Michiganders in Connecticut NewYorkdom

What a difference a week makes. After the opulence of Newport, we were ready for a dose of reality. Nope – that wasn’t going to happen in Mystic, CT. But, we thoroughly enjoyed our three days there, weather notwithstanding.

Since Connecticut doesn’t allow dogs in their State Park campgrounds (boo), we elected to stay in Seaport RV Resort. We usually avoid RV parks, but sometimes it’s all about location. Unhappy with the site we were assigned, they offered us the choice of about ten available sites. We selected the only one which was shaded  – a reasonable choice on the hot, humid afternoon when we checked in. Oops – a mistake. Very hard rains overnight nearly turned the T@DA into the SS Fireball. We should have been able to predict this calamity.20150930_07001720150930_073239It rained every day we were there, and that damn puddle never receded. Our patio mat was floating, and we made several unfortunate missteps out of the camper into the lake. In all fairness, though – the rest of the park was really pretty nice.

Mystic was a whaling town, until the demise of the industry in the 1920s. Over the next decade, town leaders decided to recreate the town into a living whaling museum. Not the cute type with costumed actors, but real people doing real work. We loved watching and chatting with the cooper (barrel maker).20151001_114829 Barrel slats are all consecutively numbered so that the barrels can be taken apart and reconstructed.

One of only five drydocks for wooden ship restorations in the US is located here. Ships are reconstructed mostly using original tools and methods. 20151001_125919Their showcase vessel is the whaling ship Charles Morgan, which survived in the brutal industry from its launch in 1841 until the 1920s.20150930_14292620150930_141149 After a multi-year, $5 million restoration, it sailed in 2014, and is permanently docked in Mystic. This is a photo of her under sail on her first voice after restoration. Wow. 20150930_135603There are films of the whaling expeditions, which are both horrifying and instructional. But, to wander the shipyards and chat with the folks who perform this amazing restoration is quite uplifting

We spent a fair amount of time (over two days) at the blacksmith shop.20151001_12065520151001_120455 Chains and all manner of forged materials are manufactured here, the hard way. 20150930_143102The head blacksmith’s hands were amazing – I asked if I could photograph them, and he obliged, although I was unable to capture his gnarly, stained and stunted fingers.20151001_121400 Remember the movie Amistad? All the leg irons and shackles in the movie were made by this Mystic blacksmith.20151001_120757 The educational reproduction ship is also docked here, although its future seems uncertain. 20151001_133205All in all, I have to admit at being captivated by the living Mystic museum (except for the Planetarium, where the program was laughable). Films, interviews, and working exhibits brought the era alive. An entire hall is devoted to mastheads from some ships that are long gone. Sadly, the lighting in this room doomed my attempts for any decent photos.20151001_11283520151001_112620We loved the history lesson, and there was none of the cloying historical reconstruction that can drive me crazy. We took full advantage of the fact that our ticket was good for two days.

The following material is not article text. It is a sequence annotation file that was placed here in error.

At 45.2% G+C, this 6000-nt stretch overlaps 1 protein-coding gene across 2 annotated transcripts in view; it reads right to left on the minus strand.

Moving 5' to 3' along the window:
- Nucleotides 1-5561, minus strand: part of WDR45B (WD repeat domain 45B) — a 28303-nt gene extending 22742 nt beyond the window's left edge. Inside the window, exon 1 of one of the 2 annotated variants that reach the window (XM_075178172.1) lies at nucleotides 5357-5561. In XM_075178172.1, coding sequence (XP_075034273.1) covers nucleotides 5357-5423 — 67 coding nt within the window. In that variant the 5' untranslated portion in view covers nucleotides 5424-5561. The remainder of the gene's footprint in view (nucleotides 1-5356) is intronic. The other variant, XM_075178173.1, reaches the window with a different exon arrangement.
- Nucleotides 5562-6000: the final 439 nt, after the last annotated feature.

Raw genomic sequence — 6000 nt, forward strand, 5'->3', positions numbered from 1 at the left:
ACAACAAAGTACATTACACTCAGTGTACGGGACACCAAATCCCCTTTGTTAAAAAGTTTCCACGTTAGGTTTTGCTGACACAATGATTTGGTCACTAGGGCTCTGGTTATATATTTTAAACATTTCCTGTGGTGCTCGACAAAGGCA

Although we never saw the cantilevered drawbridge in Mystic raise up, we did see a crew team out for practice. So elegant.20150930_151902Can the rain stop yet? Apparently not.

After three days, we headed inland, scuttling our original plan to explore Long Island. The moisture pushed northward along the coast by Hurricane Joaquin was making us miserable, without any relief in sight. We wanted to make sure we weren’t caught up in an epic disaster, should Joaquin come ashore (he didn’t). After spending a few hours consulting maps and guidebooks, we decided to head to Hyde Park NY, home of the FDR Presidential Museum and Library. Our headquarters for this exploration would be the Mills-Norrie State Park, just a few miles from the Museum, and only 170 miles from Mystic.